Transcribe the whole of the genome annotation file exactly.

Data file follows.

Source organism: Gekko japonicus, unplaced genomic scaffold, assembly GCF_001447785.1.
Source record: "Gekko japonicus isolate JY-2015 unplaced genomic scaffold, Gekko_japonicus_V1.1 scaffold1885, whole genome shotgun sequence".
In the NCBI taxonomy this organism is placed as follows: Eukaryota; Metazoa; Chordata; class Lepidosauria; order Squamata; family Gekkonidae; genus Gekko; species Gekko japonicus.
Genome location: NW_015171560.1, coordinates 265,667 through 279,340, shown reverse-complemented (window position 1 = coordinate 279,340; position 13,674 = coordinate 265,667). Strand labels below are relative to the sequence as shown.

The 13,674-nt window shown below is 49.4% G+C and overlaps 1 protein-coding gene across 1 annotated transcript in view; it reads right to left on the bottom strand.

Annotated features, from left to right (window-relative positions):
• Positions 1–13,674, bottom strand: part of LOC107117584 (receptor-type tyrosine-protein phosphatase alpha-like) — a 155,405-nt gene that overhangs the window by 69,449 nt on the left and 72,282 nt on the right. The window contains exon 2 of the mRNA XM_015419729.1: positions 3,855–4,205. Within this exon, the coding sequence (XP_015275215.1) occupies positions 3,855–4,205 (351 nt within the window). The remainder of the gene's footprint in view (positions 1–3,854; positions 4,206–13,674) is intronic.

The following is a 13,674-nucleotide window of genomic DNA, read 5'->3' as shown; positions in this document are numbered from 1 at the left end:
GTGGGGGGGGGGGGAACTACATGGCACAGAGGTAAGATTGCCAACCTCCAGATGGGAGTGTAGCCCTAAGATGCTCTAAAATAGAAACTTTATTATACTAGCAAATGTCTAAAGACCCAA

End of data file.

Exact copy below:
Source organism: Gekko japonicus, unplaced genomic scaffold, assembly GCF_001447785.1.
Source record: "Gekko japonicus isolate JY-2015 unplaced genomic scaffold, Gekko_japonicus_V1.1 scaffold1885, whole genome shotgun sequence".
In the NCBI taxonomy this organism is placed as follows: Eukaryota; Metazoa; Chordata; class Lepidosauria; order Squamata; family Gekkonidae; genus Gekko; species Gekko japonicus.
Genome location: NW_015171560.1, coordinates 265,667 through 279,340, shown reverse-complemented (window position 1 = coordinate 279,340; position 13,674 = coordinate 265,667). Strand labels below are relative to the sequence as shown.

The 13,674-nt window shown below is 49.4% G+C and overlaps 1 protein-coding gene across 1 annotated transcript in view; it reads right to left on the bottom strand.

Annotated features, from left to right (window-relative positions):
• Positions 1–13,674, bottom strand: part of LOC107117584 (receptor-type tyrosine-protein phosphatase alpha-like) — a 155,405-nt gene that overhangs the window by 69,449 nt on the left and 72,282 nt on the right. The window contains exon 2 of the mRNA XM_015419729.1: positions 3,855–4,205. Within this exon, the coding sequence (XP_015275215.1) occupies positions 3,855–4,205 (351 nt within the window). The remainder of the gene's footprint in view (positions 1–3,854; positions 4,206–13,674) is intronic.

The following is a 13,674-nucleotide window of genomic DNA, read 5'->3' as shown; positions in this document are numbered from 1 at the left end:
GTGGGGGGGGGGGGAACTACATGGCACAGAGGTAAGATTGCCAACCTCCAGATGGGAGTGTAGCCCTAAGATGCTCTAAAATAGAAACTTTATTATACTAGCAAATGTCTAAAGACCCAA